Nehemiah 2:20

This is a bit of a curious response. Why is Nehemiah asserting so strongly that these three guys have no claim or share of any sort in Jerusalem? Well, let’s back up a little bit – actually, let’s back up quite a bit – about 100 years prior.

When Zerubbabel had first returned to Jerusalem and they were rebuilding the temple, we see a very similar situation to what Nehemiah is facing and Zerubbabel back then, gave a very similar response. Let me read it for you in Ezra chapter 4, starting at verse 1.

The enemies of Judah and Benjamin heard that the exiles were rebuilding a Temple to the Lord, the God of Israel. 2 So they approached Zerubbabel and the other leaders and said, “Let us build with you, for we worship your God just as you do. We have sacrificed to him ever since King Esar-haddon of Assyria brought us here.”

3 But Zerubbabel, Jeshua, and the other leaders of Israel replied, “You may have no part in this work. We alone will build the Temple for the Lord, the God of Israel, just as King Cyrus of Persia commanded us.”

4 Then the local residents tried to discourage and frighten the people of Judah to keep them from their work. 5 They bribed agents to work against them and to frustrate their plans. This went on during the entire reign of King Cyrus of Persia and lasted until King Darius of Persia took the throne.

Ezra 4:1-5

So this is interesting. Here we have these enemies of the exiles. We know they are the local residents – they live in the area. They were brought here by King Esar-haddon of Assyria. And they claim to worship God just as the Israelites did. So why, then, does Zerubbabel says they may have no part in this work – and as a result, why do they tried to discourage and frighten the Israelites – frustrating their work until the time of King Darius?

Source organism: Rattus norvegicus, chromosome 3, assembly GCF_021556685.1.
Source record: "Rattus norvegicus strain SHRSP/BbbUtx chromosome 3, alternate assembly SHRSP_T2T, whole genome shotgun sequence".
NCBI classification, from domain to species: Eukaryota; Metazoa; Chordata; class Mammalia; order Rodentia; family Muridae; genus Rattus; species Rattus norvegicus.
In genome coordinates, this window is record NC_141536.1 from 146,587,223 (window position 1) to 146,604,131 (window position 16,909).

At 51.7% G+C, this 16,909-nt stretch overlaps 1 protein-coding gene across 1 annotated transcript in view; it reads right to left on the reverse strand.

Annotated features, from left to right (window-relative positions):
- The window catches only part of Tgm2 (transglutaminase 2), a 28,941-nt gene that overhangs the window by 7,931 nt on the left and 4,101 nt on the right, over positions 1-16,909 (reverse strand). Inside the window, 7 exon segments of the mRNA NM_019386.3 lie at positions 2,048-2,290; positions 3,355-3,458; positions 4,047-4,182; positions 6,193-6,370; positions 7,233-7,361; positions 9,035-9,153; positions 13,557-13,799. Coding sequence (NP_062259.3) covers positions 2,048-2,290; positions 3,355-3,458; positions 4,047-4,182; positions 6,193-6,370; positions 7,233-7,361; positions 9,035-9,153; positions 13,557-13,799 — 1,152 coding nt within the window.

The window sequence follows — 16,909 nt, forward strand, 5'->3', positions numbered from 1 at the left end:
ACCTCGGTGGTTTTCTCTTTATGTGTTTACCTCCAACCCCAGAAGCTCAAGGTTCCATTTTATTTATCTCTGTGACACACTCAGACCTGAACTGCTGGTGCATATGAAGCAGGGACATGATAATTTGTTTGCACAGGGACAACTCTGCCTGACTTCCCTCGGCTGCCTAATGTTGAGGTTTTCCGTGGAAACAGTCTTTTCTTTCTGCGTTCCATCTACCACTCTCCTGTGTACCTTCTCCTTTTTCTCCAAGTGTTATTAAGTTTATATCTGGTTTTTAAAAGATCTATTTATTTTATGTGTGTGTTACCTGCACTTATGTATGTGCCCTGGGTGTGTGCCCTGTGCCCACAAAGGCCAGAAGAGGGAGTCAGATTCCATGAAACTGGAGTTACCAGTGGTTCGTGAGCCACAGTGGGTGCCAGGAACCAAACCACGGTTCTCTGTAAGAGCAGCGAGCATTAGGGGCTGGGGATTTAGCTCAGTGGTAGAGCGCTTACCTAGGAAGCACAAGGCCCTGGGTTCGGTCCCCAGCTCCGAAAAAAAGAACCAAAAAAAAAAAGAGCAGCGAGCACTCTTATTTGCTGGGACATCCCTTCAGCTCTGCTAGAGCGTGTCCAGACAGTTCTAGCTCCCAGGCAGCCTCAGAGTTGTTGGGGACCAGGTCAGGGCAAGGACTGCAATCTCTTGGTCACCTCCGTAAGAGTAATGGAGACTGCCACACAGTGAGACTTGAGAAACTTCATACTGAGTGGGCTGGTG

Well, to get a bit more clarification, we need to go back even further. Jump way back to 2 Kings chapter 17. This is before Jerusalem was destroyed. The southern part of the Kingdom was still intact, but the northern part had just been conquered by the Assyrians. The Assyrians strategy for dealing with conquered people was to displace them – scatter them around the empire so they would be assimilated. So the Israelites in the northern kingdom of Israel were scattered among the Assyrian empire and in their place the king sent groups of Assyrians to Israel to repopulate their towns.

We read in 2 Kings 17, verse 24…

24 The king of Assyria transported groups of people from Babylon, Cuthah, Avva, Hamath, and Sepharvaim and resettled them in the towns of Samaria, replacing the people of Israel. They took possession of Samaria and lived in its towns. 25 But since these foreign settlers did not worship the Lord when they first arrived, the Lord sent lions among them, which killed some of them.

26 So a message was sent to the king of Assyria: “The people you have sent to live in the towns of Samaria do not know the religious customs of the God of the land. He has sent lions among them to destroy them because they have not worshiped him correctly.”